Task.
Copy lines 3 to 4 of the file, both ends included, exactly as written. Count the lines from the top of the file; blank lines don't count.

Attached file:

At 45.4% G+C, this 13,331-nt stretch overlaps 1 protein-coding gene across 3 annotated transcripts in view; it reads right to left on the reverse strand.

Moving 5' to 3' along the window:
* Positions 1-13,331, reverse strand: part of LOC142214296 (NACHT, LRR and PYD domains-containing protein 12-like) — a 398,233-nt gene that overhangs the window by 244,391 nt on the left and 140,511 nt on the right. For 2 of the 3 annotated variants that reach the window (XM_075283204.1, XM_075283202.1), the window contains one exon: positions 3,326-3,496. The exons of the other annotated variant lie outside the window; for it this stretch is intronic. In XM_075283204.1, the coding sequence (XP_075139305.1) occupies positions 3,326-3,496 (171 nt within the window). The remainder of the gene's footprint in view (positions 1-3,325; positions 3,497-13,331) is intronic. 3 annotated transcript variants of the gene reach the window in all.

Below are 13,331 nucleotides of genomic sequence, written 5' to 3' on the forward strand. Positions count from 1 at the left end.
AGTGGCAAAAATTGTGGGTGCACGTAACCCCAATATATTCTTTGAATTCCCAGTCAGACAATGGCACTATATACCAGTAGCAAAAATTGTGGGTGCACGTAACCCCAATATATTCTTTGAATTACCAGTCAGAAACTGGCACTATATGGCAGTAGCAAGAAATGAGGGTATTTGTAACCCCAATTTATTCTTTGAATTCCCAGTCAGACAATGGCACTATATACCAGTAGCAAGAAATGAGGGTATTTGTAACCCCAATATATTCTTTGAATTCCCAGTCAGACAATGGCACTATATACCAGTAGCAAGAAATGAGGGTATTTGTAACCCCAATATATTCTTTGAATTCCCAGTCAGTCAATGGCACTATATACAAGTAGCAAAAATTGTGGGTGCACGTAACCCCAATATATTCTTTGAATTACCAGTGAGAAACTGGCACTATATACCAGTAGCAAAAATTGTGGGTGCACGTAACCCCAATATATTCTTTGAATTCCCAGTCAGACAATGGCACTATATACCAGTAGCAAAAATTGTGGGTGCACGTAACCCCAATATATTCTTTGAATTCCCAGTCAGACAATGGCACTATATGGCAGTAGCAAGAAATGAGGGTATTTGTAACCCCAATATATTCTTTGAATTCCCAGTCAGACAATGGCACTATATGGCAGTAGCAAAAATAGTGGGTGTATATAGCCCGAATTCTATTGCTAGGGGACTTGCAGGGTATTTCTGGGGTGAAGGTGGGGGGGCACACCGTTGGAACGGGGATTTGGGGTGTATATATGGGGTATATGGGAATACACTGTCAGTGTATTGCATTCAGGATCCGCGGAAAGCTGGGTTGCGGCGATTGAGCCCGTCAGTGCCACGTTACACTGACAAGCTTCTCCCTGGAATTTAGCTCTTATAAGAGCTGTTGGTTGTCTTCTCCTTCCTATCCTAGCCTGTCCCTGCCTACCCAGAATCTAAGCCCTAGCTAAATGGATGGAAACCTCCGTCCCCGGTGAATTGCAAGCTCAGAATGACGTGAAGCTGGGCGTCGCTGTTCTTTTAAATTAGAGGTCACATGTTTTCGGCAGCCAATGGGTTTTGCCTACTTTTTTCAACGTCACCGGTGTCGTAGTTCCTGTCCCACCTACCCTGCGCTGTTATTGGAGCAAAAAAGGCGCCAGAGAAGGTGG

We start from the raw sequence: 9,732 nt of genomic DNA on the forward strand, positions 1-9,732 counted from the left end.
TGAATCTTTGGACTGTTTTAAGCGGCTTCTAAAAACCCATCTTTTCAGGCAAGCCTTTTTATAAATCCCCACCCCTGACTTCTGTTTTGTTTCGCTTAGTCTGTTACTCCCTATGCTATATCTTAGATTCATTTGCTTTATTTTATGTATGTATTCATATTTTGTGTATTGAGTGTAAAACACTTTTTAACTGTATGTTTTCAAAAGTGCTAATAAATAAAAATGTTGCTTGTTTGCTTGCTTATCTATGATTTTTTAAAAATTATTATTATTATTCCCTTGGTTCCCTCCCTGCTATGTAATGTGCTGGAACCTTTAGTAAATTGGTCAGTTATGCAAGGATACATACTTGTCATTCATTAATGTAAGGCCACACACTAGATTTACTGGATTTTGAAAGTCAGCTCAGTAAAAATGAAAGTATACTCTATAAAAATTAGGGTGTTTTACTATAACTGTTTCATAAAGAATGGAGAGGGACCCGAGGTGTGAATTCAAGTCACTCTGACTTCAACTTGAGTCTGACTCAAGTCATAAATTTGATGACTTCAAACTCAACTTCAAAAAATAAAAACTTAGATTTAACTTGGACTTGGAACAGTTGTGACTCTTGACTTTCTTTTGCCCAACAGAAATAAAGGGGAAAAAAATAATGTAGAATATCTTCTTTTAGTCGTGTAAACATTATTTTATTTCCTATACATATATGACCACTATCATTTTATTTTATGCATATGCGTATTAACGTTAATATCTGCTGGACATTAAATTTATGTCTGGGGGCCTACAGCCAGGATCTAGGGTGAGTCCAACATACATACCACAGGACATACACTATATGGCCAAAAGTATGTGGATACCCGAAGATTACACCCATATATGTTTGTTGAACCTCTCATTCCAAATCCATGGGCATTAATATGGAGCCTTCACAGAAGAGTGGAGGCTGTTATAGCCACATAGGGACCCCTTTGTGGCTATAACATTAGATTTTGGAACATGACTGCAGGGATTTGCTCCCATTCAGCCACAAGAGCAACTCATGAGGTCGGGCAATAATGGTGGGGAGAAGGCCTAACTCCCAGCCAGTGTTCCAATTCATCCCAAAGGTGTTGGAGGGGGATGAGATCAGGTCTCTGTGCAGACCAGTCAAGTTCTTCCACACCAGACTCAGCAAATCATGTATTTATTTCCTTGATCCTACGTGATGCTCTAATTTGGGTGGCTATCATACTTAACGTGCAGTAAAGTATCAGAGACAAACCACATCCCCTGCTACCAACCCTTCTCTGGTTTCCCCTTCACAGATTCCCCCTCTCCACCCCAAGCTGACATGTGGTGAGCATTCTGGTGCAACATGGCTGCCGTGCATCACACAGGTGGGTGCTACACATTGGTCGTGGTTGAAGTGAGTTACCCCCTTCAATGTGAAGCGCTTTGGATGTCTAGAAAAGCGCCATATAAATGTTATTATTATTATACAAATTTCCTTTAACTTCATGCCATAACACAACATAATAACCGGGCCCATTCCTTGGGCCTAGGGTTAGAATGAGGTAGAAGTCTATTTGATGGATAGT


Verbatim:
* Positions 1-13,331, reverse strand: part of LOC142214296 (NACHT, LRR and PYD domains-containing protein 12-like) — a 398,233-nt gene that overhangs the window by 244,391 nt on the left and 140,511 nt on the right. For 2 of the 3 annotated variants that reach the window (XM_075283204.1, XM_075283202.1), the window contains one exon: positions 3,326-3,496. The exons of the other annotated variant lie outside the window; for it this stretch is intronic. In XM_075283204.1, the coding sequence (XP_075139305.1) occupies positions 3,326-3,496 (171 nt within the window). The remainder of the gene's footprint in view (positions 1-3,325; positions 3,497-13,331) is intronic. 3 annotated transcript variants of the gene reach the window in all.

Below are 13,331 nucleotides of genomic sequence, written 5' to 3' on the forward strand. Positions count from 1 at the left end.